Baked-on oil can be a pain to remove, but the solutions listed below for each type of sheet pan should help.

  • Aluminum Steel Cookie Sheets: Heat a cookie sheet with water and a few drops of dish detergent on the stove. For around five minutes, bring the water to a moderate boil. Allow the liquid to completely cool before cleaning the pan with a stainless steel scouring pad to remove any baked-on oil.
    Aluminum Cookie Sheets: Sprinkle cream of tartar on top of your baking sheets. Bring the water to a boil on the burner for 5 minutes. This should remove the oil from the pan. Simply rinse and dry any residual residue.
  • Nonstick Cookie Sheets: Sprinkle baking soda over the top of the cookie sheet. Pour vinegar over the baking soda until it begins to bubble. Allow the sheet to dry for 30 minutes. Scrub away any leftover oil with a soft brush. Thoroughly rinse and pat dry.

How to Clean Rust from Cookie Sheets

Using a Potato and Baking Soda or Dish Soap

  1. Peel and cut the potato in half.
  2. Dish soap or baking soda can be used to coat the cut end. You may want to try with both to see which is best to utilise.
  3. Rub the potato over the rusty area firmly. Rust will be broken down by the potato’s inherent oxalic acid.
  4. If the potato becomes slippery, cut off the end and re-dip it in the dish soap or baking soda.
  5. Repeat until the rust is gone.
  6. Immediately rinse and dry the pan.

Using Baking Soda

  1. After completely rinsing the sheet, shake it dry so that it is somewhat moist.
  2. Dust the pan lightly with baking soda so that the powder adheres to the leftover water.
  3. Make careful to cover any rusty areas with baking soda.
  4. Allow for 30 minutes of resting time.
  5. Scrub the pan carefully with the baking soda still on it.
  6. Immediately rinse and towel dry everything.

Cleaning Tools That Are Safe to Use on Your Cookie Sheets

Cleaning Aluminized Steel Cookie Sheets

Aluminized steel is a strong material that can endure washing and scouring. We recommend using a scouring pad, the rough side of a sponge, or steel wool for any of the procedures you employ. It is crucial to note that, while steel wool is excellent at removing stains, it may leave minor scratch marks on your cookware.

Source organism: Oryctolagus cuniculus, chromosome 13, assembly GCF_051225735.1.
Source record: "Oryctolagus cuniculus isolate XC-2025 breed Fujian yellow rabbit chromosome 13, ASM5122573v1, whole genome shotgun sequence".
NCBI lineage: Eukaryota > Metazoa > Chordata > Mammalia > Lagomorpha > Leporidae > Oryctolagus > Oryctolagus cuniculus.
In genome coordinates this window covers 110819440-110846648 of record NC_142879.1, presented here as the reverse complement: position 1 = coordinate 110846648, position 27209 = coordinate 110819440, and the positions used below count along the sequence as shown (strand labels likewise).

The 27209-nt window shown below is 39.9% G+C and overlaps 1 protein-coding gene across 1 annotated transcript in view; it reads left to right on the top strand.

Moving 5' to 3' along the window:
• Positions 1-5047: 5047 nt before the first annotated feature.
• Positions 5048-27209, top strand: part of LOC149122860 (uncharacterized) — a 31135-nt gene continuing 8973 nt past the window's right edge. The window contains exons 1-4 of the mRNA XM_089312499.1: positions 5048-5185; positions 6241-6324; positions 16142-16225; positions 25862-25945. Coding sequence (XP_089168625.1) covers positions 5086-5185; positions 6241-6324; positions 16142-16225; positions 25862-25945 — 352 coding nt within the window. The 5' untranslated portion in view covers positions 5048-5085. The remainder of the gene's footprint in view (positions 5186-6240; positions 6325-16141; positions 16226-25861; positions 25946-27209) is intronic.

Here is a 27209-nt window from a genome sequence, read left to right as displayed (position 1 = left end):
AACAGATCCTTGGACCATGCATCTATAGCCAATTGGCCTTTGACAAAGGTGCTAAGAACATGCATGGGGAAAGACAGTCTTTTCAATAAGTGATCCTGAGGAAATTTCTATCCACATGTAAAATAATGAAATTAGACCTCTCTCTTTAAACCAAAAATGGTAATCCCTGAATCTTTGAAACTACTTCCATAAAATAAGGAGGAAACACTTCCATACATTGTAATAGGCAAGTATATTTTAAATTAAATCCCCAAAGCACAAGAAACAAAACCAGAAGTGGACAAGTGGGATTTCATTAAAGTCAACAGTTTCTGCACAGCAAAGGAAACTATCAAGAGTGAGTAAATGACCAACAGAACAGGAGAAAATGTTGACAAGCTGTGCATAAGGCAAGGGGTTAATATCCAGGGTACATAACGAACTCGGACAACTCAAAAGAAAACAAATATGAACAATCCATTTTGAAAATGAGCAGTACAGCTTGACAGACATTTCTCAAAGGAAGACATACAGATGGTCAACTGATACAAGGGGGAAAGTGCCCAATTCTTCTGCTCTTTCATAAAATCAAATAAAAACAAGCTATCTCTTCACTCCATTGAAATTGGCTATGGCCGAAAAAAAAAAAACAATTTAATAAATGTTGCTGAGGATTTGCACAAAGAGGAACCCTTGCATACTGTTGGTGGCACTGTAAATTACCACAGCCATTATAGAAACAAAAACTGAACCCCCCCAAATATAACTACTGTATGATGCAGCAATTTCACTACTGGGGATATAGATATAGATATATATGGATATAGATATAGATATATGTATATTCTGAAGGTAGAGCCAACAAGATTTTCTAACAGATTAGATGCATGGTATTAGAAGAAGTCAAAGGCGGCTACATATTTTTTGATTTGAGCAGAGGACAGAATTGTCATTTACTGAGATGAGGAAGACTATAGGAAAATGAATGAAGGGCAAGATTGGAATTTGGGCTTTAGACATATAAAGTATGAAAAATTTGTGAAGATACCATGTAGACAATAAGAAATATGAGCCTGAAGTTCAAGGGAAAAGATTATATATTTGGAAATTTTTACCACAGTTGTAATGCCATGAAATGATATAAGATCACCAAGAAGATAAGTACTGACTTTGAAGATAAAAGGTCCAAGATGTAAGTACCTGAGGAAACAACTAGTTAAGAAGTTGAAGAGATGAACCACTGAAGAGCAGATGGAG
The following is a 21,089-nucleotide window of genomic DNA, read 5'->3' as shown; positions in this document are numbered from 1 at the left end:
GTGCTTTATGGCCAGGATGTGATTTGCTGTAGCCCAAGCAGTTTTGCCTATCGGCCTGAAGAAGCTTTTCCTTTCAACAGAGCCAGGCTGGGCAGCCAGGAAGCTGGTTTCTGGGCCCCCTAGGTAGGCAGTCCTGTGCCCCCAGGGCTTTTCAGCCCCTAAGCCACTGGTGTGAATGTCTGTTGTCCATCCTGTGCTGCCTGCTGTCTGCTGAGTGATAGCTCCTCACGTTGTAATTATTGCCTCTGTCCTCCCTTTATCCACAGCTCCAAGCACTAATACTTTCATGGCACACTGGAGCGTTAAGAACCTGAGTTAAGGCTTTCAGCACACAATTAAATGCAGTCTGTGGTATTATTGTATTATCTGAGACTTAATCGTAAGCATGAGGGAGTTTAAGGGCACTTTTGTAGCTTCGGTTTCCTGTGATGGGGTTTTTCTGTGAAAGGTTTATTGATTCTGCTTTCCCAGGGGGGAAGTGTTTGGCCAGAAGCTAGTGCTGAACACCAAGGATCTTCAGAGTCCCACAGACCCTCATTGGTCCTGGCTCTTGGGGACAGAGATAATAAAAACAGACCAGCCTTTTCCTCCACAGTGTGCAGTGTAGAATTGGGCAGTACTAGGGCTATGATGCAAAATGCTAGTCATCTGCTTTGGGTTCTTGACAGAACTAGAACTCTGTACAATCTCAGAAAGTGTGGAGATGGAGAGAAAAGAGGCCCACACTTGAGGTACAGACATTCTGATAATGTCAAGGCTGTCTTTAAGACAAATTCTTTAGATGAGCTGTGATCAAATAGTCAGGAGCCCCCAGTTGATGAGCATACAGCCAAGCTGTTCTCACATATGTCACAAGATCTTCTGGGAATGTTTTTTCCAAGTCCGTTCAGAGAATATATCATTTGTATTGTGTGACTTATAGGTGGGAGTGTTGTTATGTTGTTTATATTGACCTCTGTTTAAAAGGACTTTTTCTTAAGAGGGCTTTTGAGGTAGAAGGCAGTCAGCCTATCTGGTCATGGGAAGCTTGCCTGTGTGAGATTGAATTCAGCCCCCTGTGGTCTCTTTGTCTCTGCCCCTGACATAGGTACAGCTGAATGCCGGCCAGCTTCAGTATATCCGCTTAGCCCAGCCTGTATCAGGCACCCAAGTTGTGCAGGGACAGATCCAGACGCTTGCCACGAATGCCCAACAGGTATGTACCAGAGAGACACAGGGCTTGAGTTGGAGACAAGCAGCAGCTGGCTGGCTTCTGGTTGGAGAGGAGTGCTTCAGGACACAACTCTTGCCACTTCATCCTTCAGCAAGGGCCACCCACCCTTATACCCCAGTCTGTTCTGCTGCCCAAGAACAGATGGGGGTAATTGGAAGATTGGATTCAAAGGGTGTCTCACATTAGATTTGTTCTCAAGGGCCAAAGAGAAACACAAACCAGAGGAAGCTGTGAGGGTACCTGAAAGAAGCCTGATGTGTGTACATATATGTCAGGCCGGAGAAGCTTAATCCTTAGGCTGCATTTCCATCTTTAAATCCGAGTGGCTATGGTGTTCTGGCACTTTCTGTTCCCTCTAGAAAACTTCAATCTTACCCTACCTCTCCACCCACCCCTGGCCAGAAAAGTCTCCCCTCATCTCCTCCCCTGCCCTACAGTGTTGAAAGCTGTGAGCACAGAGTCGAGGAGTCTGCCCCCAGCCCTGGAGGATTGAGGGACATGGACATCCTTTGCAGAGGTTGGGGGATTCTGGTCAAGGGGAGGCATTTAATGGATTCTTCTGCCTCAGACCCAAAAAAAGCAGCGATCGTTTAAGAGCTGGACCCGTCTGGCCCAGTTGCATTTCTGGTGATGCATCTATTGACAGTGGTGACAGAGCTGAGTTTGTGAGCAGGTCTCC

Cleaning Aluminum Cookie Sheets

Aluminum baking sheets may be cleaned in the same way as aluminized steel or stainless steel pans can. However, a milder scrubber may be required. To be certain, run the scrubber through a tiny area of the back of your sheet.

Cleaning Nonstick Cookie Sheets

To protect the nonstick coating on your cookie sheet, avoid using abrasive or steel scrubbers. Rather, use non-abrasive nylon scrubbers. Furthermore, it is suggested that you first cover the cookie sheet with damp paper towels and soak it for an hour. This may be useful for small build-up.

Cleaning Hints for Cookie Sheets

Consider these cleaning and maintenance methods for cookie sheets to avoid the accumulation of food residue, oil, or rust.

  • To begin, line your pan with aluminum foil or parchment paper to prevent big messes.
  • To prevent rusting, apply a thin layer of oil to your pan.
  • To minimize bacteria buildup and rusting, dry cookie sheets promptly after washing.
  • Hand-wash your cookie sheets as soon as possible after use, if feasible.

Cookie sheets are a fantastic, multi-purpose item to have in any commercial kitchen. Use these ways to extend the life of your equipment and decrease the expense of replacement. Choose the appropriate approach from the list above based on the items you currently have in your kitchen.